On Top of A Tree


Surendra loves climbing trees. On a recent trip to Dhading, he climbed a jackfruit tree. He took off his shoes, tucked his bare feet into imperceptible crimps and climbed on to a wide branch as we watched him in awe.

One by one, we hoisted ourselves up alongside this graceful tree climber, some with more grace than others, and stood staring at the setting sun. There isn’t much to do on top of a tree but to smile and hear the howling winds as the clouds change colors. For many of us, this was our first time climbing a tree, others shared past delights in similar experiences – about gardens and backyards in their homes and schools with trees full of fruits. Looking back, I realized that all the neophyte tree climbers had grown up in Kathmandu. Only a few kids born and raised in Kathmandu knew the delights of climbing a tree. Most city dwellers turn a blind eye to the nature around them because the urbanized world doesn’t teach us how to interact with the environment.

My first grade science teacher made an attempt to change this once. She wanted us to go exploring the neighborhood and collect as many flowers as possible. She wanted us to press them overnight, tape them to chart papers, and label the parts of the plants. We were to bring back a herbarium file full of plants and make a “class plant library”. As one would expect from a group of six-year-olds whose lives revolved around pretend play, we were all confused. A million questions ensued. An entire forty minutes passed before the poor teacher gave up and finally said it was okay, we could draw the flowers out as well. A few days later, our class plant library was full of poor caricatures of the illustrations from the science book.

Fast forward a couple of grades, I found myself borrowing a branch of a rose shrub so prettily perched on my next door neighbor’s parapet. With the help of my green thumbed mother, I carefully planted it. I followed instructions, put it in a warm spot, watered it and waited beside it for hours. I thought it was shy so I pretended to look away. When it didn’t immediately start to grow, I marveled at its intelligence and quick observation skill.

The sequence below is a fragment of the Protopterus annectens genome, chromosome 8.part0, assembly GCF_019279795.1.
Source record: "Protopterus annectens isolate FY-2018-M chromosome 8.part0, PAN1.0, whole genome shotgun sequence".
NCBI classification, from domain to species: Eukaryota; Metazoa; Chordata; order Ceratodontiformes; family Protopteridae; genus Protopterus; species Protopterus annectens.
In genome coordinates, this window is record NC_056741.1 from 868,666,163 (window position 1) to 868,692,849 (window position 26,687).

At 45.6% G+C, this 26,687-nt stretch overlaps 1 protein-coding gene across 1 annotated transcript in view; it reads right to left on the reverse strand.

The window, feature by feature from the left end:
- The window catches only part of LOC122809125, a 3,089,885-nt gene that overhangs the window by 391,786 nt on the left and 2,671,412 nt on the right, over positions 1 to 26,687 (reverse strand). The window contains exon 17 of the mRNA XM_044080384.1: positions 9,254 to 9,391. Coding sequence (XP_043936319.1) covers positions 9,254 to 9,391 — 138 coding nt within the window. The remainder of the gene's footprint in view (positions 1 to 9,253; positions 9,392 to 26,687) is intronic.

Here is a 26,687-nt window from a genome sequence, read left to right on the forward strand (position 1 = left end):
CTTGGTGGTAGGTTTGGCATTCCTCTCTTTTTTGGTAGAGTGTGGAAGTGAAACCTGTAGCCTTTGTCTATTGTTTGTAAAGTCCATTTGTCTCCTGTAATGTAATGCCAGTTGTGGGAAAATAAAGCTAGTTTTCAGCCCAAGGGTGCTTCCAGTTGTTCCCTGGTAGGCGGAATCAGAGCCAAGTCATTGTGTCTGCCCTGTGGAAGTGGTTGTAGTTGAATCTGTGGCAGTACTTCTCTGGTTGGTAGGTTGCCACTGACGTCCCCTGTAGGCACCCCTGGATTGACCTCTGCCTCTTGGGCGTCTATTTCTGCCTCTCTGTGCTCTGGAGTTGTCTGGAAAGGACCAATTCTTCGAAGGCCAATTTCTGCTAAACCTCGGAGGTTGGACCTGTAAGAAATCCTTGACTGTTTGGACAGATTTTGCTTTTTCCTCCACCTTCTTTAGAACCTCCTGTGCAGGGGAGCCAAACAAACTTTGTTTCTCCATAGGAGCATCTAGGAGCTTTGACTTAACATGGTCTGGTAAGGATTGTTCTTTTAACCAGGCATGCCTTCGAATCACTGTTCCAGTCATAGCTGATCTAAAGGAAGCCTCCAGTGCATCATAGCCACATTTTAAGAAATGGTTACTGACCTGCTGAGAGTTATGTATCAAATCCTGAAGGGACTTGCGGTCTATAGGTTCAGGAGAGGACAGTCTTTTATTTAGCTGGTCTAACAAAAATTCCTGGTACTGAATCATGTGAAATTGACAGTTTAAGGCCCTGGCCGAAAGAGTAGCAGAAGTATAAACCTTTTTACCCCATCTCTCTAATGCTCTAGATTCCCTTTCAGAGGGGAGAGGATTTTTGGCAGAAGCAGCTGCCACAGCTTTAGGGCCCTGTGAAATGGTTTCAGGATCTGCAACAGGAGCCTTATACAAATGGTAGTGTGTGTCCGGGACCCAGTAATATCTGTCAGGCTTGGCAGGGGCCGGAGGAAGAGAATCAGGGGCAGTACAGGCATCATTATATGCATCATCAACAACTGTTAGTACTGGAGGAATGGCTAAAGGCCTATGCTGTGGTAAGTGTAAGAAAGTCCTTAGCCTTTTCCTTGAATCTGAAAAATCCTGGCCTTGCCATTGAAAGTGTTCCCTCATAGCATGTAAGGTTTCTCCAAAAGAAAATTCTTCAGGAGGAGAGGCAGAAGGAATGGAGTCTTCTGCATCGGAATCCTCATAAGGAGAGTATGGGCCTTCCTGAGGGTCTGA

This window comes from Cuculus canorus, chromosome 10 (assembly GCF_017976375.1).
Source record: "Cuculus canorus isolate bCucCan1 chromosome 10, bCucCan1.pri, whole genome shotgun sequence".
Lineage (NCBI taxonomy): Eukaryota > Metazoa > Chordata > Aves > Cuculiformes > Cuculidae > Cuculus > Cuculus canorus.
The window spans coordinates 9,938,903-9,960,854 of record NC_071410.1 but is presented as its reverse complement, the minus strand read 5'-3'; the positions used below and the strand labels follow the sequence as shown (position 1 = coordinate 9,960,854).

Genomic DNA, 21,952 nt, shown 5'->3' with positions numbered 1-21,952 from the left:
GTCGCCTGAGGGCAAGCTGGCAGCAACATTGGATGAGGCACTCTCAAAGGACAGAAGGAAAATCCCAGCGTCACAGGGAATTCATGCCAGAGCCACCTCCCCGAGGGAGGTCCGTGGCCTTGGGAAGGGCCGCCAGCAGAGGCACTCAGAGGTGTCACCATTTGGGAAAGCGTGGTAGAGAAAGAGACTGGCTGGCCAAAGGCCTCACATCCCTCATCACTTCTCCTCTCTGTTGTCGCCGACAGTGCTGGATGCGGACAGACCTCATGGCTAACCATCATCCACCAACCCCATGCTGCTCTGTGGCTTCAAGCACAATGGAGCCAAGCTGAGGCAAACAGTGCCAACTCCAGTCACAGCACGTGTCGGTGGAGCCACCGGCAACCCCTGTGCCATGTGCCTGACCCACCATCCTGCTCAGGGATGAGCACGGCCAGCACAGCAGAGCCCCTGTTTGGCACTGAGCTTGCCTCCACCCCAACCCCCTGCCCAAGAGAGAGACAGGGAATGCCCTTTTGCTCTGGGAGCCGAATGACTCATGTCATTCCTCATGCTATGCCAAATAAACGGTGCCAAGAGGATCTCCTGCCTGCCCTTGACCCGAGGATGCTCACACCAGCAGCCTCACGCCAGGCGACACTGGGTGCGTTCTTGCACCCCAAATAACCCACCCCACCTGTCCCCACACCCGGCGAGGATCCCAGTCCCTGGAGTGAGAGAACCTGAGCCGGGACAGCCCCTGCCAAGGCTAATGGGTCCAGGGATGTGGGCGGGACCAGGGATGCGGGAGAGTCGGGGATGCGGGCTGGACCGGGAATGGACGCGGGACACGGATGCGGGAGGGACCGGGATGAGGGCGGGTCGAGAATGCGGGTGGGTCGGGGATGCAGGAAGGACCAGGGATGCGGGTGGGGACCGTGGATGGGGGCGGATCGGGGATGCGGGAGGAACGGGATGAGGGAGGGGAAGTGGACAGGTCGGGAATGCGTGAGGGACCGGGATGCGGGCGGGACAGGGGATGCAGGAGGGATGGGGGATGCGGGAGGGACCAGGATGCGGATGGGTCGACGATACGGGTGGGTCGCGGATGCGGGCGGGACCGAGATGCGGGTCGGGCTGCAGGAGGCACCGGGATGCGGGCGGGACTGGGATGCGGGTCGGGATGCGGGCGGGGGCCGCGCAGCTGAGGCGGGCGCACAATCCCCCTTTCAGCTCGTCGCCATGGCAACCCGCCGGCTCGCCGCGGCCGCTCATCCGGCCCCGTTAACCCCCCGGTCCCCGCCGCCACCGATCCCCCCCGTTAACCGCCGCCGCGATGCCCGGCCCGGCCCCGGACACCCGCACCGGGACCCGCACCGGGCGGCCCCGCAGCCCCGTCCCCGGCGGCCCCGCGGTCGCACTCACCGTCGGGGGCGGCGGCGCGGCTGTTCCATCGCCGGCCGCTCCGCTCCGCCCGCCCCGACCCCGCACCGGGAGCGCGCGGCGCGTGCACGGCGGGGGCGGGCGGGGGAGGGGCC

I went to bed and woke up the next morning with doltish confidence that the bare branch would be full of roses. Much to my disappointment, nothing had changed. In my head, the three panel drawings of plant propagation happened within a span of hours and when I complained to my mother, she laughed and told me to be patient. I tried patience for a day or two and then lost interest, until a few months later, when I found the bare branch with its own leaves. I squealed with joy.

I have grown spots of green on my thumb as well. Inside my messy home, I have a parapet dedicated to a teacup garden, and by teacups, I mean broken plastic water jugs, plastic juju dhau containers, a coffee mug and ice cream cups. I like to believe this project kills two birds with one stone – reusing plastic and loving nature, but the truth just might be that I don’t have the energy to fill up an entire clay pot with foraged soil. In my miniature garden, I am growing spring onions, accidentally planted barley, mint and now strawberries. I love them to bits, but only when I have time to spare.

But some things changed since I descended that jackfruit tree in Dhading. I notice the greenery inside the valley more. As I look out microbus windows, I find myself staring at Pipal trees wondering what the view would be like from above. Would it be as easier to breathe, up among those twisted branches? I wonder how different my relation to nature would have been had the windows inside my home or my classrooms overlooked trees, and if at the end of every period, I could devour delicious fruits.

I wonder how many students come out of schools and classrooms with a deeper accountability towards and relationship with their environment. On a recent visit to Kirtipur, I found myself looking at the stacks of herbarium files that grade 7 students had prepared. The science teacher, Khagendra Gautam, like my own teacher, has plans to start a school museum where students can learn from each other and the nature around them. The school even has a voluntary bird watching club where students go observe the different kinds of birds inside the valley during the weekends. The knowledge gained from such visits has been turned into a mural inside the school ground, with the title “Birds Around Our School” for the entire school to learn from. The mural reminded me of my own first grade science teacher who tried to do something similar but failed, and I wonder if she was making similar efforts in a different school with different set of students.


Ritu Rajbanshi is a Language and Arts instructor with the Book Bus. She is a researcher, a writer of fiction, and a practicing plant doctor.


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